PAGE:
The United Nations (UN) is an intergovernmental organization composed of 193 Member States. The UN creates and monitors implementation of international law, including the main international human rights agreements.
According to its Charter, the purposes of the UN are:
1. To maintain international peace and security […];
2. To develop friendly relations among nations […];
3. To achieve international co-operation in solving international problems of an economic, social, cultural, or humanitarian character, and in promoting and encouraging respect for human rights and for fundamental freedoms for all without distinction as to race, sex, language, or religion; and
4. To be a centre for harmonizing the actions of nations in the attainment of these common ends.
The UN Member States principally make decisions through the General Assembly, Security Council, and Economic and Social Council (ECOSOC). The UN’s subsidiary bodies and specialized agencies focus on refugees, the environment, health and many other issues.
UN Human Rights Mechanisms
The UN promotes, monitors and protects human rights through a variety of mechanisms. Some are composed of independent human rights experts, while others are led by State representatives.
The principal UN human rights bodies are:
- UN Human Rights Council: an intergovernmental body composed of 47 States that discuss and make recommendations on human rights topics. The Council also manages two other human rights mechanisms:
- Universal Periodic Review: a peer review process through which UN Member States’ overall human rights records undergo scrutiny every four years
- Special Procedures: independent experts appointed to monitor human rights conditions in specific countries or on particular topics
- UN human rights treaty bodies: 10 committees of independent experts that oversee States’ implementation of the core UN human rights treaties. Visit this page to see which UN human rights treaties and complaints mechanisms a State has joined.
The UN Office of the High Commissioner for Human Rights (OHCHR) coordinates and supports the work of the UN human rights mechanisms, including by disseminating useful information and facilitating civil society engagement. The OHCHR also provides assistance to national governments and maintains country offices and regional offices.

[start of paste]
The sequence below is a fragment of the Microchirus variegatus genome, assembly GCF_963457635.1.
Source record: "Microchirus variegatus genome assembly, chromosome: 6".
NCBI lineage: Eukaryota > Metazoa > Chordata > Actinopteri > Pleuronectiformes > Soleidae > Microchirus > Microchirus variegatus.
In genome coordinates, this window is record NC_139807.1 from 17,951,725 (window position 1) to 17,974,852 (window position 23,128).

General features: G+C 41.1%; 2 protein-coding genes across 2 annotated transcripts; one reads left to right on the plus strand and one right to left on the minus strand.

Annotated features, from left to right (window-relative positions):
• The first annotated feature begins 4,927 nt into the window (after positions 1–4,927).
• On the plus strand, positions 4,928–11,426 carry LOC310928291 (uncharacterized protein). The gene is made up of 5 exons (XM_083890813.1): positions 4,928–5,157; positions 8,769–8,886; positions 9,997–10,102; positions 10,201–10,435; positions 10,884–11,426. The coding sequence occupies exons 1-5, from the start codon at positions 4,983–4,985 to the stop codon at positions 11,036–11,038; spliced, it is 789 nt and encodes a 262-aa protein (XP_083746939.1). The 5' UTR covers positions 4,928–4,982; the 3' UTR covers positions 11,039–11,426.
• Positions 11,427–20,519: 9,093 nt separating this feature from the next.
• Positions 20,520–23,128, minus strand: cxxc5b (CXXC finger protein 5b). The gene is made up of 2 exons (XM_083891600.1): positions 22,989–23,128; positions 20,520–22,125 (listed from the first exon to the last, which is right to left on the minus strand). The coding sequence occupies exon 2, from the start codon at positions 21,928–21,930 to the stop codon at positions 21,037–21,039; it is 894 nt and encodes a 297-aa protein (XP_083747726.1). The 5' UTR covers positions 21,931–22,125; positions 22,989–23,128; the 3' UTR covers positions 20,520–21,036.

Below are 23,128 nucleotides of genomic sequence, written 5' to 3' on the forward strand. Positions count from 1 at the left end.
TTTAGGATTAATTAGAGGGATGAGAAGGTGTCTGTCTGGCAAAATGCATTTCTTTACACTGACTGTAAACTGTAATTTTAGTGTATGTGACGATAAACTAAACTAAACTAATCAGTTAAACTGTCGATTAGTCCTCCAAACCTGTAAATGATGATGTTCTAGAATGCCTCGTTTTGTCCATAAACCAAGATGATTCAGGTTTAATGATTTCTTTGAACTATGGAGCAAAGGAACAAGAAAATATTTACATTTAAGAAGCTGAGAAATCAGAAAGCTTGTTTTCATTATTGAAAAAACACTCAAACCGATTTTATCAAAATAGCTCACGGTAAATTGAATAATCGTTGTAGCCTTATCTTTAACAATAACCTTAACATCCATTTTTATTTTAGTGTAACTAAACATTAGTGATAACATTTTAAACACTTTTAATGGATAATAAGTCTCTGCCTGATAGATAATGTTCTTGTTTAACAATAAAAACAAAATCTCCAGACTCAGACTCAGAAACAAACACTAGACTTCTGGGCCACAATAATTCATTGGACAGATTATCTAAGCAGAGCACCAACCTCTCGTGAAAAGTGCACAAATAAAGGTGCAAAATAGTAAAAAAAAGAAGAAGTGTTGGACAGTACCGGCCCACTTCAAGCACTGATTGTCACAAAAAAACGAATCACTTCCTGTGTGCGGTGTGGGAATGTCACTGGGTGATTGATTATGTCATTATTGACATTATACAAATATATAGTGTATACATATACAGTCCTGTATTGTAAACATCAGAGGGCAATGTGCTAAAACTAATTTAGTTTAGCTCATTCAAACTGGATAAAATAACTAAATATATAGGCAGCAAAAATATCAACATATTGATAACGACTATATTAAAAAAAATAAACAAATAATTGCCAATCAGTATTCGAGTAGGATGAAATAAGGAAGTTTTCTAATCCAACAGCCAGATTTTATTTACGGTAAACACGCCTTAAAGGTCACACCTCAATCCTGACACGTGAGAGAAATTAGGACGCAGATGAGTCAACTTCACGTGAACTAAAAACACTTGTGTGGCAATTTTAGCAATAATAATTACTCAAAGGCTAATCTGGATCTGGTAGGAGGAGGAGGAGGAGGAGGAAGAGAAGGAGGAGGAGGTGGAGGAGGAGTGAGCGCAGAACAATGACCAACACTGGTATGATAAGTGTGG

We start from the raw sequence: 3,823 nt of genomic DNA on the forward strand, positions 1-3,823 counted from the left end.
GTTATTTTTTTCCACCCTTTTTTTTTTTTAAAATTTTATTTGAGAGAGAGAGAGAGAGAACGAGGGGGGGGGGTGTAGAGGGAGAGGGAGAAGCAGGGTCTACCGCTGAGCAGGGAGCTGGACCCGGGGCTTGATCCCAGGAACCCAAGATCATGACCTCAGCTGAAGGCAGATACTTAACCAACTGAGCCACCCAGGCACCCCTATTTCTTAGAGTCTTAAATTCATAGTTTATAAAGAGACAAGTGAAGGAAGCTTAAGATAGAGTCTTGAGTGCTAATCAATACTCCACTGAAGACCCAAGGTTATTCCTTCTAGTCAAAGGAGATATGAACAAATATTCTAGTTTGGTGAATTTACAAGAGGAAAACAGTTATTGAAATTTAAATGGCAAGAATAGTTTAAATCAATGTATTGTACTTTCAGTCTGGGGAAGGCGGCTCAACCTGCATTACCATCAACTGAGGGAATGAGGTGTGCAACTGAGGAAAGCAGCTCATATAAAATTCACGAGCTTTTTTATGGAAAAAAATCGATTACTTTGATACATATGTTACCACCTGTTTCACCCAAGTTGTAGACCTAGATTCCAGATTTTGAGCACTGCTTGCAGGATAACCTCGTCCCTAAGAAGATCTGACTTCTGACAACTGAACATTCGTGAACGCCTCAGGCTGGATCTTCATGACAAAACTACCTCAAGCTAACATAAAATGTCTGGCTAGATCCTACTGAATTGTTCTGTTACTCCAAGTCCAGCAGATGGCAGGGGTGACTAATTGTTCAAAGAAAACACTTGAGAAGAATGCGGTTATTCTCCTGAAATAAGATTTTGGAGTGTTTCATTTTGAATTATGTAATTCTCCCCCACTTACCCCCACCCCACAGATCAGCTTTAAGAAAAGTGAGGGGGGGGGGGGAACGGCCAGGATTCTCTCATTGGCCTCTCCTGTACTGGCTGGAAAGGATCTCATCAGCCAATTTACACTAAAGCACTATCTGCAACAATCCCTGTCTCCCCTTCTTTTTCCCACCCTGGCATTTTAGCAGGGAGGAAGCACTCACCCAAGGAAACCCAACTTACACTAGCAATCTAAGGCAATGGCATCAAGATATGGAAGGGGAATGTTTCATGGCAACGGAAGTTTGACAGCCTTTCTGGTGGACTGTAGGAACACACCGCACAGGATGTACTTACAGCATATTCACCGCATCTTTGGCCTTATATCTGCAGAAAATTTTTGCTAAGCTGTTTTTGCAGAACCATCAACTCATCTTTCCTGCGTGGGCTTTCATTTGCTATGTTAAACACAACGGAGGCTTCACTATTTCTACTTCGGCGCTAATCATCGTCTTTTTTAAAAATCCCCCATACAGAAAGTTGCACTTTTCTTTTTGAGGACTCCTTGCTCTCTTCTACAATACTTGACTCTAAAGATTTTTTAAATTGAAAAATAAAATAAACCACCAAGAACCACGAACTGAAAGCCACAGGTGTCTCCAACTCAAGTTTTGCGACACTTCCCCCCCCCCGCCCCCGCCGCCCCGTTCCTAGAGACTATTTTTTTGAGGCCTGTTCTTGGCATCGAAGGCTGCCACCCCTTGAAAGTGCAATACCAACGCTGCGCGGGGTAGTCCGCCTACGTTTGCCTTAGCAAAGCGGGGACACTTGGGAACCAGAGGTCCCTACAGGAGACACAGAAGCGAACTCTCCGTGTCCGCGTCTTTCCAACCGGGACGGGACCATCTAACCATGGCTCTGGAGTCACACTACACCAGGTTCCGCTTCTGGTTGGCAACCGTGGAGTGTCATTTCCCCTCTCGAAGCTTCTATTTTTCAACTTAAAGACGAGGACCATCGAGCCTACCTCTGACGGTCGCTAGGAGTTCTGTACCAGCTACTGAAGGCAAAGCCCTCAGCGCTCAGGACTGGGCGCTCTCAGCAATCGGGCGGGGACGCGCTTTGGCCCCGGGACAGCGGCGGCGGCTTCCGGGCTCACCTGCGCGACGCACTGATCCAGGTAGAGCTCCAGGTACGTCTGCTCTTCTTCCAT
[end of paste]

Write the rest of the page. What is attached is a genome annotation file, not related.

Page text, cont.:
Other UN Bodies
In addition to the main UN human rights mechanisms, there are other UN bodies and procedures relevant to the protection of human rights and development of international human rights law.
- The International Court of Justice resolves disputes between States on issues of international law, including on some issues related to human rights.
- The International Labour Organization also plays an important role in promotion, protection, and standard-setting on topics related to work and employment.
- The International Law Commission has the specific mandate, established in the UN Charter, of developing and codifying international law, including in areas pertinent to human rights protection. The Commission is composed of 34 individual members who serve five-year terms.
- The Economic and Social Council (ECOSOC) coordinates the work of the UN specialized agencies, with regard to economic and social themes, as well as engaging in its own promotion and protection activities, and formulating policy recommendations within the UN system.
- In the area of refugee law, the UN High Commissioner for Refugees contributes to legal standard-setting, in addition to providing on-the-ground assistance to refugees.
- The United Nations General Assembly is the political and policy-making organ of the United Nations, and may make recommendations in the area of human rights. Its Social, Humanitarian and Cultural Affairs Committee (referred to as the “Third Committee”) provides a forum for discussion of human rights issues, as well.